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March 22, 2012
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Victory! SCR 1005: “Amendments Convention” Defeated in Committee
Thanks to all who sent emails, made calls and especially to those who attended and spoke at the hearing. You made all the difference!
Yesterday, March 20, the House Appropriations Committee voted 7 against and 5 in favor with one passing to defeat SCR 1005.
MESSAGE: Thank you for voting NO on SCR 1005 the Amendments Convention and protecting our Constitution.
Call or Email: THANK Representatives for Voting NO:  
John Fillmore: 602-926-3012
Russ Jones: 602-926-3002
Steve Urie: 602-926-4136
Lela Alston: 602-926-5829
Chad Campbell: 602-926-3026
Matt Heinz: 602-926-3424
Ana Tovar: 602-926-3392
Michelle Ugenti: 602-926-4480 (voted “pass” which helped us as much as a NO vote)
EMAILS: [email protected], [email protected], [email protected], [email protected], [email protected], [email protected], [email protected], [email protected],
Voted Yes:
John Kavanagh: 602-926-5170
Tom Forese: 602-926-5168
Nancy McLain: 602-926-5051
Justin Olson: 602-926-5288
Vic Williams: 602-926-5839
[email protected], [email protected], [email protected][email protected], [email protected]
  1. How would Delegates be selected or elected to a Constitutional Convention? (Would each state have one delegation vote like the original Constitutional Convention or would delegates be apportioned according to population like the House of Representatives giving large states the largest number of delegates?)
  2. What authority would be responsible for determining the number of Delegates from each state?
  3. What authority would be responsible for electing the Delegates to the convention?
  4. Would Delegates be selected based on Population, number of Registered Voters, or along Party lines?
  5. Would Delegates be selected based on race, ethnicity or gender?
  6. What authority would be responsible for organizing the convention, such as committee selection, committee chairs and members, etc.?
  7. How would the number of Delegates serving on any committee be selected and limited?
  8. How would the Chair of the Convention be selected or elected?
  9. What authority will establish the Rules of the Convention, such as setting a quorum, how to proceed if a state wishes to withdraw its delegation, etc?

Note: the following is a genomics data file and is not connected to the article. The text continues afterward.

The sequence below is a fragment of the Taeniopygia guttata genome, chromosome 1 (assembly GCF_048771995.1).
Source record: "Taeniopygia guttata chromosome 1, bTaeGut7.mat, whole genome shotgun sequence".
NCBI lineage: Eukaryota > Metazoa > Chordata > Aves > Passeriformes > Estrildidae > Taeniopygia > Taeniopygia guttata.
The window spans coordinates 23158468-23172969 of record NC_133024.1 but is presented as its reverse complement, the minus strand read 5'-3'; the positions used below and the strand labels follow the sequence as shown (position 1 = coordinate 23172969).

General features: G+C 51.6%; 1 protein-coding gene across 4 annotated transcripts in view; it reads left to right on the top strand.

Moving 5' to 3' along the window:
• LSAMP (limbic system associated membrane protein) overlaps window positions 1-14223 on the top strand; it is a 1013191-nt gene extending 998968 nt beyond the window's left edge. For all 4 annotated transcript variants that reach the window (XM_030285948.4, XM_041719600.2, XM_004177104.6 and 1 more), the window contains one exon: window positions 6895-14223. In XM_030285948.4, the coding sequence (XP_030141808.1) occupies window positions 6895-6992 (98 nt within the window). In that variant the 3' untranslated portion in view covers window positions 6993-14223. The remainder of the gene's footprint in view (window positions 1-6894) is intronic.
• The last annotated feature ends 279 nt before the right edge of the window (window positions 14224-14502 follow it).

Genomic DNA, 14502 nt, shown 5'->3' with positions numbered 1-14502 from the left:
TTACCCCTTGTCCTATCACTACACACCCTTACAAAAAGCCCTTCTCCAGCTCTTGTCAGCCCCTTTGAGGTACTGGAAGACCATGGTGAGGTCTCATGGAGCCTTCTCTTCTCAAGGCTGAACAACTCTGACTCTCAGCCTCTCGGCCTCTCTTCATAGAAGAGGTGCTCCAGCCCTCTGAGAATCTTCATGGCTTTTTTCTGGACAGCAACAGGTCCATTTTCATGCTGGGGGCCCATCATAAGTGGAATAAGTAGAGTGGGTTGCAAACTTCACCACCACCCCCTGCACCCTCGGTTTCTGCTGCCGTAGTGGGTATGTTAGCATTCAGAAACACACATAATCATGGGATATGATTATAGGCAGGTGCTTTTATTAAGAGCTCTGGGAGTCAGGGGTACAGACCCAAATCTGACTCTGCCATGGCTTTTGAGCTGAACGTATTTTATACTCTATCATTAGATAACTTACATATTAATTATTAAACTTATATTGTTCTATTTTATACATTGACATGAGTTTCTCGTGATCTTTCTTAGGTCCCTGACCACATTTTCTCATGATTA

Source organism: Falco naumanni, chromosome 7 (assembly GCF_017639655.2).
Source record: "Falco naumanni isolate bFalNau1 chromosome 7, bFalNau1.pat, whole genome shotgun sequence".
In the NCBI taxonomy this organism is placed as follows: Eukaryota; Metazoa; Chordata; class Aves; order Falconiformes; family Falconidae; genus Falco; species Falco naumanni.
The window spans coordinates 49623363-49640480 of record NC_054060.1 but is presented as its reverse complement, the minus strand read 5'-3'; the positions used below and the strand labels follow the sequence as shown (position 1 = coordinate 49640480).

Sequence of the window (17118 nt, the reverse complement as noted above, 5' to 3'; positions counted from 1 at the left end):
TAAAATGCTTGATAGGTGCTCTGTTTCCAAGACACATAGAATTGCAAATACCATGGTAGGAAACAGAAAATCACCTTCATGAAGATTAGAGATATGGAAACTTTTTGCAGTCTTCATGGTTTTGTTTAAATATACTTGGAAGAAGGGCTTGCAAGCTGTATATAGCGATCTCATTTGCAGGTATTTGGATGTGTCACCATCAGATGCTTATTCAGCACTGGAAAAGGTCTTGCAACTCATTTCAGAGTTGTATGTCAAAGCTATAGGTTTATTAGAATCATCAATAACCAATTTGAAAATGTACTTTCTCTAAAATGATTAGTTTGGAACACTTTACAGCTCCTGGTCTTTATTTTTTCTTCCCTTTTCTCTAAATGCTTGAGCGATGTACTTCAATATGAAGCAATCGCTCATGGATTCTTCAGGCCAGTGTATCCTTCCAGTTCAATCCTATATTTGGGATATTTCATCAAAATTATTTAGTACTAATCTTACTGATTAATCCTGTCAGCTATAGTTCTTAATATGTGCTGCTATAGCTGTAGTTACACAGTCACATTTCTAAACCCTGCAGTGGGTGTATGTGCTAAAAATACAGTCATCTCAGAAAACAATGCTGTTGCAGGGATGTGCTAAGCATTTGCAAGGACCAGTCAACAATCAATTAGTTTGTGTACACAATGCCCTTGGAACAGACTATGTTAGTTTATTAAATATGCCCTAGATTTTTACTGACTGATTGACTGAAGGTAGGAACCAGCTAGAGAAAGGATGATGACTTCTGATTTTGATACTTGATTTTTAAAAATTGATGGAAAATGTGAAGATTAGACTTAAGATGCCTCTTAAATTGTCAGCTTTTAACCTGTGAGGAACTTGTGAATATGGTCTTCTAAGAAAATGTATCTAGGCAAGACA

10. What authority would be responsible for selecting the venue for the Convention?
  11. Would proposed amendments require a two-thirds majority vote for passage?
  12. How would the number of votes required to pass a Constitutional Amendment be determined?
  13. What would happen if the Con Con decided to write its own rules so that 2/3 of the states need not be present to get amendments passed?
  14. Could a state delegation be recalled by its legislature and its call for a convention be rescinded during the convention?
  15. Would non-Delegates be permitted inside the convention hall?
  16. Will demonstrators be allowed and/or controlled outside the convention hall?
  17. Would congress decide to submit Con Con amendments for ratification to the state legislatures or to a state constitutional convention as permitted under Article V of the constitution?
  18. Where would the Convention be held?
  19. Who will fund this Convention?
  20. If these questions cannot be answered (and they CANNOT!), then why would any state legislator even consider voting for such an uncertain event as an Article V Constitutional Convention?
“Occupy Wall Street” endorses Article V—Amendments Convention This is how an Article V Convention can be hijacked by those with a very different agenda than those who want to limit the federal debt.

Barry Goldwater said: "[I am] totally opposed [to a Constitutional Convention]...We may wind up with a Constitution so far different from that we have lived under for two hundred years that the Republic might not be able to continue." 
SCR1005 is a Call for a Constitutional Convention or an “amendments convention” to consider whether an increase in the federal debt should require approval from a majority of the legislatures of the states. Have you witnessed the ferocious battles in Congress over the debt ceiling? Can you imagine what that same battle would entail in a Constitutional Convention which could put our whole Constitution at risk as the “amendments convention” considers multiple versions and multiple amendments?
There is no way provided in Article V of the U.S. Constitution to limit the number of amendments which can be proposed in an “amendments convention,” even if the states, as in SCR1005, try to limit it. Article V states, “Congress…on the application of the Legislatures of two thirds of the several States, shall call a Convention for proposing Amendments…” (that’s amendments in the plural).
The highest authority to ever speak on an amendments convention was Chief Justice Warren Burger. He said, “I have repeatedly given my opinion that there is no effective way to limit or muzzle the actions of a Constitutional Convention. The Convention could make its own rules and set its own agenda. Congress might try to limit the Convention to one amendment or to one issue, but there is no way to assure that the Convention would obey. After a Convention is convened, it will be too late to stop the Convention if we don’t like its agenda…Our 1787 Constitution was referred to by several of its authors as a ‘miracle.’ Whatever gain might be hoped for from a new Constitutional Convention could not be worth the risks involved…” .
Letter from retired Chief Justice Warren Burger opposing a Constitutional Convention, June 22, 1988
More information from Phyllis  Schlafly on a Call for a Constitutional Convention:


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